If you think Twitter has devolved into a buttoned-down forum for predictable professional posturing, check out Ilooklikeasurgeon. This and other communities of female physician voices on Twitter are shaping a new image of the physician. Ilooklikeasurgeon The original meme that went global, #Ilooklikeasurgeon put a spotlight on the the way real (female) surgeons ... Continue Reading about Twitter’s Continuum of Female Physician Voices: ILookLikeaSurgeon, GirlMedTwitter, and MotherCutter
This evening represents the sunsetting of the longstanding #HCSM Twitter chat. Dana Lewis sums up the culture that evolved in the #HCSM chat here: The chat began in January of 2009, and continued almost every Sunday night at 8pm CT from then until now. Discussion has ranged around hundreds of topics related to healthcare and social media – such as interactions ... Continue Reading about 3 Reasons the Sun Went Down on #HCSM
5 Indicators that we may be facing a Twitter demise: Library of Congress The U.S. Library of Congress announced that they will no longer archive tweets. The decision to archive in the first place was an indicator of Twitter’s social relevance. The decision to suspend archiving Twitter is similarly an indicator of its relevance. 280 You don’t make this kind ... Continue Reading about Twitter Demise: 5 Indicators the Little Blue Bird is Circling the Drain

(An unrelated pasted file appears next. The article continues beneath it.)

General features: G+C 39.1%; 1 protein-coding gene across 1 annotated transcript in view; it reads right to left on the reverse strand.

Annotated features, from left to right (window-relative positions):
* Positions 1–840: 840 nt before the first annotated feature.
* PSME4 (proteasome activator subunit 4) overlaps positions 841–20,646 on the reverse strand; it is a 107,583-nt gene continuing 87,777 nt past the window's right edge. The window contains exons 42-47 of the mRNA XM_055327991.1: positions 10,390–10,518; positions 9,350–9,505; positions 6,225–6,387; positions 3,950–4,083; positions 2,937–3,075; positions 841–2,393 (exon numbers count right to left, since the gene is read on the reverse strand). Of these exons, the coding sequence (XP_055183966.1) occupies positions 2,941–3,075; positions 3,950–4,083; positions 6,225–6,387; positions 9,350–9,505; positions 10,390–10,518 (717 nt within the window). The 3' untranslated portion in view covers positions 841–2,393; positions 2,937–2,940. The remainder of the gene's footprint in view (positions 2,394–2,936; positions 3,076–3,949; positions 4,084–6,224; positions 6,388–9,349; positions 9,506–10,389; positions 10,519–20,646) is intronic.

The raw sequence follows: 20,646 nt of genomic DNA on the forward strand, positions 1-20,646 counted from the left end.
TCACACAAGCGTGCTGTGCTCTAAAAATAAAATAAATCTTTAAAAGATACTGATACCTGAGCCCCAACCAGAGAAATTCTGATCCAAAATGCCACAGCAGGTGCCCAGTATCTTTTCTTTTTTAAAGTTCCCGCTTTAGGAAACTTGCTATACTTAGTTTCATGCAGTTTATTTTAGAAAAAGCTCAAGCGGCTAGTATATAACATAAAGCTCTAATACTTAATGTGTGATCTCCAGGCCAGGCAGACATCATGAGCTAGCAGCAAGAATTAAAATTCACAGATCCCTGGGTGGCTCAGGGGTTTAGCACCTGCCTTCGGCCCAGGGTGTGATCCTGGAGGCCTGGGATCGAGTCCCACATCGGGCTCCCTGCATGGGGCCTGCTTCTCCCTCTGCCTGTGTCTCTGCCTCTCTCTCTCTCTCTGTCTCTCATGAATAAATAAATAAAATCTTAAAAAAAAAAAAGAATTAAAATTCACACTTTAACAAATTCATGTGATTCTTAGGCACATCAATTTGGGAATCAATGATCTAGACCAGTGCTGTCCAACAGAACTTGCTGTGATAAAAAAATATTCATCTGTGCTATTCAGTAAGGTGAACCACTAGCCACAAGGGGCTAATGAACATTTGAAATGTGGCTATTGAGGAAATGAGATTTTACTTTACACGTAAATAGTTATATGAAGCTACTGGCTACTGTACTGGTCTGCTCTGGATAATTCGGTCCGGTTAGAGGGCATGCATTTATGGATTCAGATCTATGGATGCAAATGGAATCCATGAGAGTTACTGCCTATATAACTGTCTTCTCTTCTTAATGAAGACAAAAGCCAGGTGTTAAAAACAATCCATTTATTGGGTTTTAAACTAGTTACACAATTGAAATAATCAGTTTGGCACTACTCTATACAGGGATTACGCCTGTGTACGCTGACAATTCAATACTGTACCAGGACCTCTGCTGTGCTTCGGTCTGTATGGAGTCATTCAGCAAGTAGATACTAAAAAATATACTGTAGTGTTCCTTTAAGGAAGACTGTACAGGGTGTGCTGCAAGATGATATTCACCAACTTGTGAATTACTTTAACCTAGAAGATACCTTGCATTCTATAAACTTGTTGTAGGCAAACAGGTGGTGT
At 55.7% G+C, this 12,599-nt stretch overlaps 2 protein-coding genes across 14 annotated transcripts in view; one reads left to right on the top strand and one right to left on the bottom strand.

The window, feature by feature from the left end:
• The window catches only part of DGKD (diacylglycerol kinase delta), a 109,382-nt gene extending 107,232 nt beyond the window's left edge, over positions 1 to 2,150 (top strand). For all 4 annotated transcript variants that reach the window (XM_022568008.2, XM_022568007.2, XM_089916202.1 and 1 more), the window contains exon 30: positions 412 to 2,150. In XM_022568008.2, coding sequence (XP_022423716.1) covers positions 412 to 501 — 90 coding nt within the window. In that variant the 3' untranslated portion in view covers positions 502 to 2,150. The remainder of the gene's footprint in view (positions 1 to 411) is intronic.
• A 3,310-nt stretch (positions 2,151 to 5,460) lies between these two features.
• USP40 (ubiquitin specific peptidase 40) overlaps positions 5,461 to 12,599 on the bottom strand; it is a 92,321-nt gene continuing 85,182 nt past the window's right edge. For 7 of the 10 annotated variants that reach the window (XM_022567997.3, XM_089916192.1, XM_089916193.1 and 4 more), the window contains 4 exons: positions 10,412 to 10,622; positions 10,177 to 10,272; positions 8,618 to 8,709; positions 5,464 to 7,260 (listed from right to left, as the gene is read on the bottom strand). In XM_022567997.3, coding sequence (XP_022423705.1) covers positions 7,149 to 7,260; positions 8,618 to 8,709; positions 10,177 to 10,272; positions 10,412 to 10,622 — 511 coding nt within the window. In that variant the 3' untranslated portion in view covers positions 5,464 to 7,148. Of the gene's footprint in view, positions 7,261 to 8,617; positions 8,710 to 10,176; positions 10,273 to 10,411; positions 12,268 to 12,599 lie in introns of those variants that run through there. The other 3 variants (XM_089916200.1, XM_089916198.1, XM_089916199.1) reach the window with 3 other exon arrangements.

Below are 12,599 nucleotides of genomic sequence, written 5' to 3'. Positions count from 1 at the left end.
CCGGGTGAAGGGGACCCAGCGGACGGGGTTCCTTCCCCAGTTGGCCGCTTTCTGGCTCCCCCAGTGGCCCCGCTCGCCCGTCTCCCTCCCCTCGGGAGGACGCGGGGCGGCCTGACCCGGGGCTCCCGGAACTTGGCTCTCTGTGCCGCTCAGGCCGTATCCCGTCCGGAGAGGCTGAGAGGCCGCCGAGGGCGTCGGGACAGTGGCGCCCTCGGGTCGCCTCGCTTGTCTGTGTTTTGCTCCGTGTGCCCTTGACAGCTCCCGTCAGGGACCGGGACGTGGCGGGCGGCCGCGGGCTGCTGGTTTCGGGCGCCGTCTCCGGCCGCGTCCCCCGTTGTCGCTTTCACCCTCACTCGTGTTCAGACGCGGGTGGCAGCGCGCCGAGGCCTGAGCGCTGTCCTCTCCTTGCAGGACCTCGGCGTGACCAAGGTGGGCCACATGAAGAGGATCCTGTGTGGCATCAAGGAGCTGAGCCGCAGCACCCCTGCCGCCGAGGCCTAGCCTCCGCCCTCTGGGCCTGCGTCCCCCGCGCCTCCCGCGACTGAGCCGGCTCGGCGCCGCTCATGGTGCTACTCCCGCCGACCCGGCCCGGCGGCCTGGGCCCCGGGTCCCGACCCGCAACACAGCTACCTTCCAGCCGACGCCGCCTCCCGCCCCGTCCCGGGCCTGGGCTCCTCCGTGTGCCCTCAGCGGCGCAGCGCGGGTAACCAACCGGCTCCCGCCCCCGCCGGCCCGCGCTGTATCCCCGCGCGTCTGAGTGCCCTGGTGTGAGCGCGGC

I can’t help but think that Twitter’s move to 280 character tweets will have some effect on the way people use the application. Think of the Twitter chat. A part of Twitter since its earliest days, the Twitter chat is one of the platform’s unique uses for bringing likeminded folks together for some serious back and forth. Part of what makes a Twitter chat hum is ... Continue Reading about Will Twitter’s 280 Character Expansion Kill the Twitter Chat?
This week Twitter continued its self-destructive behavior when it expanded its Tweet length to 280 characters. This is a problem because Twitter has been defined by constraint. It was the value proposition for users. When I looked at my feed there was the promise that no one person would take too much of my bandwidth. So for the past decade we learned to speak ... Continue Reading about Twitter and the Lack of Constraint
The Twitter conversation happening at medical meetings used to be called the backchannel. Chatter in those spaces was once a trivial thing. I don't hear the term so much at big meetings. It’s moving closer to the front. And for good reason. When you go to ASCO how can you argue that Twitter is anything less important that the hallway dialog? Our digital and IRL ... Continue Reading about Backchannel – The Vanishing Conversation at Meetings